After having the panel feel like two panels being moderated at the same time, del Toro and Refn start talking about each other’s work where del Toro compares the reality of Refn’s films to the artifice of movies like Pan’s Labyrinth where they build everything from the houses to the chairs.  Refn responds that he started reading Grimm’s Fairy Tales to his daughter and how certain iconic figures keep reappearing and his goal with Drive was to do a kind of fairy tale in Los Angeles by using those fairy tale archetypes.  Gosling is the knight, Mulligan is the princess, Ron Perlman is the dragon, and Albert Brooks is the evil king who comes off as incredibly threatening in the trailer.

drive-image-ron-perlmanPerlman says he got involved when he heard Refn was making his first American film, he wanted to get on board.  His character, Nino, was more of a sketch at the beginning and he says he wanted to play the part because he felt being born a Jew was an accident of birth and he was meant to be an Italian.  Perlman met with Refn and Refn simply asked “Who is Nino?” and Perlman says there was a three-minute pause and finally said, “I don’t know.”  Refn said he didn’t know either, but Perlman pledged, “When you say ‘action’, some serious shit is going to happen.”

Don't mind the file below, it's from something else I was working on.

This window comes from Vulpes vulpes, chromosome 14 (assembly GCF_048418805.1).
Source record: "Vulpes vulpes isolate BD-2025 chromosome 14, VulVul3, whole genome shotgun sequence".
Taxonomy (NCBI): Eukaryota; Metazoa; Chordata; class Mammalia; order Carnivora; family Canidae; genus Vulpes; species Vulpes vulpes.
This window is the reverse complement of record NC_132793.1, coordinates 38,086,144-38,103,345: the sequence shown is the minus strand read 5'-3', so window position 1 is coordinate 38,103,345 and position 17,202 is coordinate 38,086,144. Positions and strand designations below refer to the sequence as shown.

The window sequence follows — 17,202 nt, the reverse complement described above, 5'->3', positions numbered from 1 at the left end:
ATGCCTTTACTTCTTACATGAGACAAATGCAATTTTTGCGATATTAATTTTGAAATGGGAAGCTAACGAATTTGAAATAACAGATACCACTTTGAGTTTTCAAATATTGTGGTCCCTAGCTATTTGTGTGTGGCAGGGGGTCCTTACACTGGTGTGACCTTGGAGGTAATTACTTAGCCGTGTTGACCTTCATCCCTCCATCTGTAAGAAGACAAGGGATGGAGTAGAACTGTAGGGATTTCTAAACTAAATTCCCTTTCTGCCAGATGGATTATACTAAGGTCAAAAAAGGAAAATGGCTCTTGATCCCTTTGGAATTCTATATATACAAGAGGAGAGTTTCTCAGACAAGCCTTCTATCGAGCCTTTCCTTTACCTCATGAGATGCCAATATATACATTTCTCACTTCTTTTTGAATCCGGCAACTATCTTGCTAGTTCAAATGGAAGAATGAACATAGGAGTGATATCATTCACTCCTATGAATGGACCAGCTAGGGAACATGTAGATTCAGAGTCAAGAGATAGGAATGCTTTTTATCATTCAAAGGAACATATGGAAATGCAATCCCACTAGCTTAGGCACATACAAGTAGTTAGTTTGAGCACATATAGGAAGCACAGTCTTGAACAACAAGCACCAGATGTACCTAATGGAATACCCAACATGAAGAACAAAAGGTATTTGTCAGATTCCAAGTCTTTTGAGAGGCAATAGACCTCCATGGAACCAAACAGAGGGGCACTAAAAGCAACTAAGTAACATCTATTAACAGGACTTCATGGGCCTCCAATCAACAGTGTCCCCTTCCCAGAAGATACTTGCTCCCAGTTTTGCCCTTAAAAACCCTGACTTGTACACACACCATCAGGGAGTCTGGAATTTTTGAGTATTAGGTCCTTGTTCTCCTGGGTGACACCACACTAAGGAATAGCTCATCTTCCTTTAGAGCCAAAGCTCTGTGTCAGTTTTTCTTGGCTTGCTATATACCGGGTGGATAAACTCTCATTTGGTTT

We’re then shown an incredible scene.  Gosling and Mulligan enter an elevator and Gosling notices that the elevator’s other occupant is packing heat.  The frame rate then slows down, the lighting dims, slow music starts playing, and Gosling gives Mulligan and long, slow kiss.  Then, the lights slowly begin to come back up in the elevator and suddenly it all speeds up as the elevator thug pulls his gun, Gosling stops him, punches him to the ground and then stomps the guy’s face into oblivion.  It’s a complete 180 from the previous minute and yet it all holds together in the scene.  Mulligan shocked by Gosling’s intense, brutal violence, backs out the elevator and into a parking garage.  Gosling looks back at her with a helpless look on his face and then the elevator door closes with Mulligan on the other side.  I want to see this movie now.